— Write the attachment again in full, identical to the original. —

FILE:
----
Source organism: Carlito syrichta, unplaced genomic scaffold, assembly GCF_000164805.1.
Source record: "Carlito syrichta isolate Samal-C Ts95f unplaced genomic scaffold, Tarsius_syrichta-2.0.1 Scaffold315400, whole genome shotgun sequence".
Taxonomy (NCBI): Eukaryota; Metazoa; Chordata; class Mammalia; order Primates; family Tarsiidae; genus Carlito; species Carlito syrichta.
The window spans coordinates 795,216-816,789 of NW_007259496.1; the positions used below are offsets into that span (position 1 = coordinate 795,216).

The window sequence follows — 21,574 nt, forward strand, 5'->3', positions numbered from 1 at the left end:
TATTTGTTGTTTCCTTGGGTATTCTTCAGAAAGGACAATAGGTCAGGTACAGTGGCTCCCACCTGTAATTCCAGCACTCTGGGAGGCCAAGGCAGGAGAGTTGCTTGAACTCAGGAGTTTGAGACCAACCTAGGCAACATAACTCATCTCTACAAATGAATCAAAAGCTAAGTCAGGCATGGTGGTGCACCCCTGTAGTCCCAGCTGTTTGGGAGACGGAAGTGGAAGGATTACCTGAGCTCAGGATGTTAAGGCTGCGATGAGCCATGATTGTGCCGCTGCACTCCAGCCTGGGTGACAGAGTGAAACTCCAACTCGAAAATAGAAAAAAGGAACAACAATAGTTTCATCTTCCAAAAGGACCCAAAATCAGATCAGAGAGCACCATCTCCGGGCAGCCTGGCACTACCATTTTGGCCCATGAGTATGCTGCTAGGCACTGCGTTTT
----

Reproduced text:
Source organism: Carlito syrichta, unplaced genomic scaffold, assembly GCF_000164805.1.
Source record: "Carlito syrichta isolate Samal-C Ts95f unplaced genomic scaffold, Tarsius_syrichta-2.0.1 Scaffold315400, whole genome shotgun sequence".
Taxonomy (NCBI): Eukaryota; Metazoa; Chordata; class Mammalia; order Primates; family Tarsiidae; genus Carlito; species Carlito syrichta.
The window spans coordinates 795,216-816,789 of NW_007259496.1; the positions used below are offsets into that span (position 1 = coordinate 795,216).

The window sequence follows — 21,574 nt, forward strand, 5'->3', positions numbered from 1 at the left end:
TATTTGTTGTTTCCTTGGGTATTCTTCAGAAAGGACAATAGGTCAGGTACAGTGGCTCCCACCTGTAATTCCAGCACTCTGGGAGGCCAAGGCAGGAGAGTTGCTTGAACTCAGGAGTTTGAGACCAACCTAGGCAACATAACTCATCTCTACAAATGAATCAAAAGCTAAGTCAGGCATGGTGGTGCACCCCTGTAGTCCCAGCTGTTTGGGAGACGGAAGTGGAAGGATTACCTGAGCTCAGGATGTTAAGGCTGCGATGAGCCATGATTGTGCCGCTGCACTCCAGCCTGGGTGACAGAGTGAAACTCCAACTCGAAAATAGAAAAAAGGAACAACAATAGTTTCATCTTCCAAAAGGACCCAAAATCAGATCAGAGAGCACCATCTCCGGGCAGCCTGGCACTACCATTTTGGCCCATGAGTATGCTGCTAGGCACTGCGTTTT